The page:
Designed in 1907-1910 by Louis Sullivan, Peoples Bank is an intact example of Sullivan’s jewel box banks. The two-story bank epitomizes the Prairie focus on horizontal lines while celebrating Sullivan’s passion for detail. Fifteen shades of brick were used, reminiscent of an oriental rug. Four towers project from the first story roof beyond the second story and feature signature Sullivan terra-cotta embellishments. The clerestory above the main bank-telling area contains four regional murals depicting life in the Midwest.
On a national level, this bank building reflects the early twentieth century movement away from storefront banks to a free-standing financial center. While many banks of this time were designed in the neoclassical style, many Midwestern financial firms embraced the regional architectural style and employed architects like Sullivan to design their buildings. For decades, Midwest banks had to borrow money from those on the East Coast. However, the early twentieth century saw a great agricultural boom that crested during World War II. The flourishing economy caused the Midwest banks to accrue a great deal of wealth that could be invested back into their structures. Bank buildings functioned as a means of demonstrating the community’s prosperity.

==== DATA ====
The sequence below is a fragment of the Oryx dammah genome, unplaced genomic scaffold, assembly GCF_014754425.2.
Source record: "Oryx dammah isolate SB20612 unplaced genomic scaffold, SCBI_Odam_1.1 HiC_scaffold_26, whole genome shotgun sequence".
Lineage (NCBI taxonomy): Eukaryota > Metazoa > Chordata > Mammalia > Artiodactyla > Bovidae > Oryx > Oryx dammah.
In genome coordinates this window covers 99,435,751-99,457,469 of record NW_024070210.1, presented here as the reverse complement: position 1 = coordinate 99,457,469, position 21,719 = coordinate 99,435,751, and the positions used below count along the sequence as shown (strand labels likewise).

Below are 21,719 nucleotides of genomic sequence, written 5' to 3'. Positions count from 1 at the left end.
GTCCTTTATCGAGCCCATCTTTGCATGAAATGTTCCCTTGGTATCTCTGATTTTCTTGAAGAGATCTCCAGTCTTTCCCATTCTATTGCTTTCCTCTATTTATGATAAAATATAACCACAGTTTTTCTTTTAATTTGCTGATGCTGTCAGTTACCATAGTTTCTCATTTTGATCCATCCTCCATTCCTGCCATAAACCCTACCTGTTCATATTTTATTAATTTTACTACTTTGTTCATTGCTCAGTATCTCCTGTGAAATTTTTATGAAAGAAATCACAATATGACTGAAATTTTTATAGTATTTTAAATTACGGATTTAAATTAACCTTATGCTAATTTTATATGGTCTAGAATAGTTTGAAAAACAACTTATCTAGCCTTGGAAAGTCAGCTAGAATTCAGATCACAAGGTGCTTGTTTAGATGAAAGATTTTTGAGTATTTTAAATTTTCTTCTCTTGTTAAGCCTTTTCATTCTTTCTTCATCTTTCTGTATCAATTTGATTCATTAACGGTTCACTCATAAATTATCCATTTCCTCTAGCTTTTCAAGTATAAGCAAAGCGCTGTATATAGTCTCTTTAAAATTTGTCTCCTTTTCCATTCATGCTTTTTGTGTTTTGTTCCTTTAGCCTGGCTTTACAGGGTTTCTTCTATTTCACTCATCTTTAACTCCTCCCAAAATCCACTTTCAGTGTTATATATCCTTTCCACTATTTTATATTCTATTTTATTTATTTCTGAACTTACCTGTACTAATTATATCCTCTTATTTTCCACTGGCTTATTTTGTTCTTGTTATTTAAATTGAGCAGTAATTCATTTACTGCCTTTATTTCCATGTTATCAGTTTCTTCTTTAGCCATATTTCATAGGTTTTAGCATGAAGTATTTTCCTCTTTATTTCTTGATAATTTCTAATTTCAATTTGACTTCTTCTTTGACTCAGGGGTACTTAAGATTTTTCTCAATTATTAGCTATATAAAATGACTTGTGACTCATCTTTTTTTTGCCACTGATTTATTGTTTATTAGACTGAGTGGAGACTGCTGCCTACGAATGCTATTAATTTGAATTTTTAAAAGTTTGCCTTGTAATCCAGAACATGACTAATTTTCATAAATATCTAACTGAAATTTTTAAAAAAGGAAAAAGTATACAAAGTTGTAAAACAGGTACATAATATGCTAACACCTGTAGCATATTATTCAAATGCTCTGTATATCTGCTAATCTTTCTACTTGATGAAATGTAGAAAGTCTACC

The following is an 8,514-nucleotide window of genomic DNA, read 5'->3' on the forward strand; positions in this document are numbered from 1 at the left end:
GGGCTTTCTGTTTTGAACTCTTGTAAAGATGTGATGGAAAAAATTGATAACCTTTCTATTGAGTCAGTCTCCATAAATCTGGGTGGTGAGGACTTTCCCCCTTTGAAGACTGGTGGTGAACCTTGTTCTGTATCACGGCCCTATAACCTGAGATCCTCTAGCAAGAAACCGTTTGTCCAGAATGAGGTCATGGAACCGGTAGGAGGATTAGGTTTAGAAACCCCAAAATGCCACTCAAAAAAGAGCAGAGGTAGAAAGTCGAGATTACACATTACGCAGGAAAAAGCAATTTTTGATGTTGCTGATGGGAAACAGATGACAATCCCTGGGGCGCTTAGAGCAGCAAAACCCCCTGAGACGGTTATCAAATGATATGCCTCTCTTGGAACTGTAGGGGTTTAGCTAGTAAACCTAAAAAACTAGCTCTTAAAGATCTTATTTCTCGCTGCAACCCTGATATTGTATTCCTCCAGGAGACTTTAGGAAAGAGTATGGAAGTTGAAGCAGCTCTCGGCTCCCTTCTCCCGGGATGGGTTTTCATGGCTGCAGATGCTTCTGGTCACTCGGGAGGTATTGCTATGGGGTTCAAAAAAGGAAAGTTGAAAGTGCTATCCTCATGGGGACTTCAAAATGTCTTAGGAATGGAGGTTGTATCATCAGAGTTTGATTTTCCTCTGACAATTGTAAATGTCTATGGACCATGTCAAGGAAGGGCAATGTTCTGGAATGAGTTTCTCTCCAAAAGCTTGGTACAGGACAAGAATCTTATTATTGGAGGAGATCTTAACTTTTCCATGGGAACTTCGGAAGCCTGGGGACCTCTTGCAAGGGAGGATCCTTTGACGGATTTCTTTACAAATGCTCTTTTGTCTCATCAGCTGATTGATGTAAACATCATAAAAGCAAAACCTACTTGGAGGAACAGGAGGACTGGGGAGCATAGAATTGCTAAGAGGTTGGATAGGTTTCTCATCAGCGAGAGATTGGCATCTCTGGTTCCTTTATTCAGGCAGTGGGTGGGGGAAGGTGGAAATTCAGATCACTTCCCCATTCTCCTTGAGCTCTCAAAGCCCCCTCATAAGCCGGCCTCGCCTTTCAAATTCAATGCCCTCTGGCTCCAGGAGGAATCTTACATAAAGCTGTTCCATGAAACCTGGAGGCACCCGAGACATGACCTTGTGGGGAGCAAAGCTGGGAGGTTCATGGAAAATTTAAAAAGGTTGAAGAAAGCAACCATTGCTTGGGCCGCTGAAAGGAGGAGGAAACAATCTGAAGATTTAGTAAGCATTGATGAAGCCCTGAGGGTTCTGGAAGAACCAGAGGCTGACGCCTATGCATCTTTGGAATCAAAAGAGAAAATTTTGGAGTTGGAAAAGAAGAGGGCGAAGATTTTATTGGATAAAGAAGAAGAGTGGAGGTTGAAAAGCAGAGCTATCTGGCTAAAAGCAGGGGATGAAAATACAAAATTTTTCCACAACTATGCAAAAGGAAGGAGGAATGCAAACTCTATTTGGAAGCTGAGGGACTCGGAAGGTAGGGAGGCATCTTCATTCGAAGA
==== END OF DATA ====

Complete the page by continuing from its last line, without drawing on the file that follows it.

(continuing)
Having outgrown two prior buildings, Peoples Bank and Trust Company Vice-President, Fred Shaver, hired Louis Sullivan in 1909 to design a new building at 101 3rd Avenue, SW. The first design was deemed too expensive and, after omitting much of the terra cotta ornamentation, the revised design was agreed upon. Peoples Bank was the last commission on which George Elmslie assisted Sullivan. Two sensitive additions were place on the building in 1950 and 1978. The building functioned continuously as a banking structure up until the 2008 flood and it has remained shuttered since.